The vertebral foramen (tunnel) is outlined in red.
At the front of the foramen is the inververtbral disc which I have coloured green.
At the back there is a joint between parts of the L4 and L5 vertebrae.
You are now looking down on top of the L5 vertebral body.
The outline of the disc is Green
The lower part of the spinal joints on either side are Blue
The pair of L4 nerve roots are Yellow and lie in the bottom half of the tunnel.
Hopefully now you can visualise what happens if there is a ‘slipped’ disc.
The disc bulges backwards into the tunnel and takes up space.
This is represented in the diagram by the Red Arrow.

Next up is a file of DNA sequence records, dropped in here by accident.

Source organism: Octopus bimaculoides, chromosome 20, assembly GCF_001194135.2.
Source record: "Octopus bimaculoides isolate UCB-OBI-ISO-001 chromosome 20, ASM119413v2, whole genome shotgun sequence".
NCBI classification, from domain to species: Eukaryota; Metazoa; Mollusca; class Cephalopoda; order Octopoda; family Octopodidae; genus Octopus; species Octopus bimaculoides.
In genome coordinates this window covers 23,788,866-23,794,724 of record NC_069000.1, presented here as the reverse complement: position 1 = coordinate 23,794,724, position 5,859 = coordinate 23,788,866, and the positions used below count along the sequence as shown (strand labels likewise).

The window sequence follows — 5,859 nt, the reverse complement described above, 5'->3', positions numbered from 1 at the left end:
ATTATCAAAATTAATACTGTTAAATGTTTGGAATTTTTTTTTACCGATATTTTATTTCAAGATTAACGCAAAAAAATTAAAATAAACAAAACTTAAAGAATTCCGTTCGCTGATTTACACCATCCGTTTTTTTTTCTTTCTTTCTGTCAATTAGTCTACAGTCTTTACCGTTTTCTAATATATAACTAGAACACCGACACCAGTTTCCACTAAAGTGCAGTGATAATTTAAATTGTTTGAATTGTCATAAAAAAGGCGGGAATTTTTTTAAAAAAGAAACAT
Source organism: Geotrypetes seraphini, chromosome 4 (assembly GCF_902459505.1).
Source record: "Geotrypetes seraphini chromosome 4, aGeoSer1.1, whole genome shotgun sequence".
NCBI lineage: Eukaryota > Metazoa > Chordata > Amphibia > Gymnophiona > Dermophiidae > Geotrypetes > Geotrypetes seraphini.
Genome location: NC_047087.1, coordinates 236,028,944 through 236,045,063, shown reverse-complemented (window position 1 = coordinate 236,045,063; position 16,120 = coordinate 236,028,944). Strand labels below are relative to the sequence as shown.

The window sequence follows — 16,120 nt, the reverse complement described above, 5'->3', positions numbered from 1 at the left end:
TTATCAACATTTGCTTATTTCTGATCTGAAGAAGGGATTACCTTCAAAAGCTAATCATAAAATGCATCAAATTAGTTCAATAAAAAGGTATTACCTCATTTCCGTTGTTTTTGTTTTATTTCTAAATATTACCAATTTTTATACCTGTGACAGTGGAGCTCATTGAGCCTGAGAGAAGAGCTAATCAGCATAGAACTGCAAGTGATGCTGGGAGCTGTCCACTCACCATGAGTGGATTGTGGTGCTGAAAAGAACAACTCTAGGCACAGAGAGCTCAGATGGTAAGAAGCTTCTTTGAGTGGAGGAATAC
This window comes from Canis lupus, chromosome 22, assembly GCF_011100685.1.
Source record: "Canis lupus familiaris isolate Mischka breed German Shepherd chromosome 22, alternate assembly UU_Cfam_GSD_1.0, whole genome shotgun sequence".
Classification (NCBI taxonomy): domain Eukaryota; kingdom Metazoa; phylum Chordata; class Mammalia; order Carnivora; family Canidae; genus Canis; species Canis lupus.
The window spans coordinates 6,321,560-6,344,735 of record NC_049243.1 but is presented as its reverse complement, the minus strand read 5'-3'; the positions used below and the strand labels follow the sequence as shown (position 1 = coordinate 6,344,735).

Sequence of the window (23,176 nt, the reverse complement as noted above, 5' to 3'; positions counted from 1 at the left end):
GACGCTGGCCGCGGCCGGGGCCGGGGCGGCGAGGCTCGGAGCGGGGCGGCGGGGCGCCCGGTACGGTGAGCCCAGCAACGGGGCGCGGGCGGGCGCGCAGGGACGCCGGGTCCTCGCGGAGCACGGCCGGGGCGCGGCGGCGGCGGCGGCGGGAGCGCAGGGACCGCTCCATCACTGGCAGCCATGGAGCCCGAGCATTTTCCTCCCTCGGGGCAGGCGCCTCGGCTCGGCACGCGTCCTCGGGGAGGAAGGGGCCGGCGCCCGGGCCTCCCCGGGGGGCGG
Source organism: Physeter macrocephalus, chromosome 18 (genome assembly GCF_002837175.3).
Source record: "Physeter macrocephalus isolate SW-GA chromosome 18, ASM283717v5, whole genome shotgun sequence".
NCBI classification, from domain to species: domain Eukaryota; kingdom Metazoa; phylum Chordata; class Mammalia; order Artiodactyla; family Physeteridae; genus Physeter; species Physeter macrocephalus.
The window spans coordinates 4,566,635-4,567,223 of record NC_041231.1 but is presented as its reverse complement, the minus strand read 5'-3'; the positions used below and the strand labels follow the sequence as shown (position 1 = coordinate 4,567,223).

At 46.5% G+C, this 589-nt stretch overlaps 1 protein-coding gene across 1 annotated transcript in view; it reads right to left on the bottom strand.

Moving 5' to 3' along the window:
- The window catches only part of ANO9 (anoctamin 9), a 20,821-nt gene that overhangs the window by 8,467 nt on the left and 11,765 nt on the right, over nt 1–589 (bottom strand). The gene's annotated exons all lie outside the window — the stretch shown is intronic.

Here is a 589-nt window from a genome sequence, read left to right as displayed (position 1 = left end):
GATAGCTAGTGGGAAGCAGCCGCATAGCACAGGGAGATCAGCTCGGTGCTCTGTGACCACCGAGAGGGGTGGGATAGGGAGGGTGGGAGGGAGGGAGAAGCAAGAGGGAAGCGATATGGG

This means that there is less room for the nerve and its blood vessels as they pass through.
This impingement of the nerve root leads to pain in the area of skin in the leg supplied by that part of the nerve – Sciatica.
It may also result in weakness in the muscle(s) and loss of sensation in the skin supplied by that nerve root.
Facet Joint Pain
If you look at the diagrams above you can see that the back of the tunnel is formed by a joint between the two vertebrae (coloured Blue).
In this diagram the Blue arrows are showing the facet joints on the left side of the vertebral column for L3/L4, L4/L5 and L5/S1.
These facet joints are exactly the same as any other joint in the body in that –
- both surfaces of the joint are covered in articular cartilage
- there is a joint capsule with a synovial lining
- this synovial lining produces fluid to keep the joint lubricated
If there is a sprain or damage to the joint it behaves exactly the same as your ankle or knee does – it becomes swollen and painful.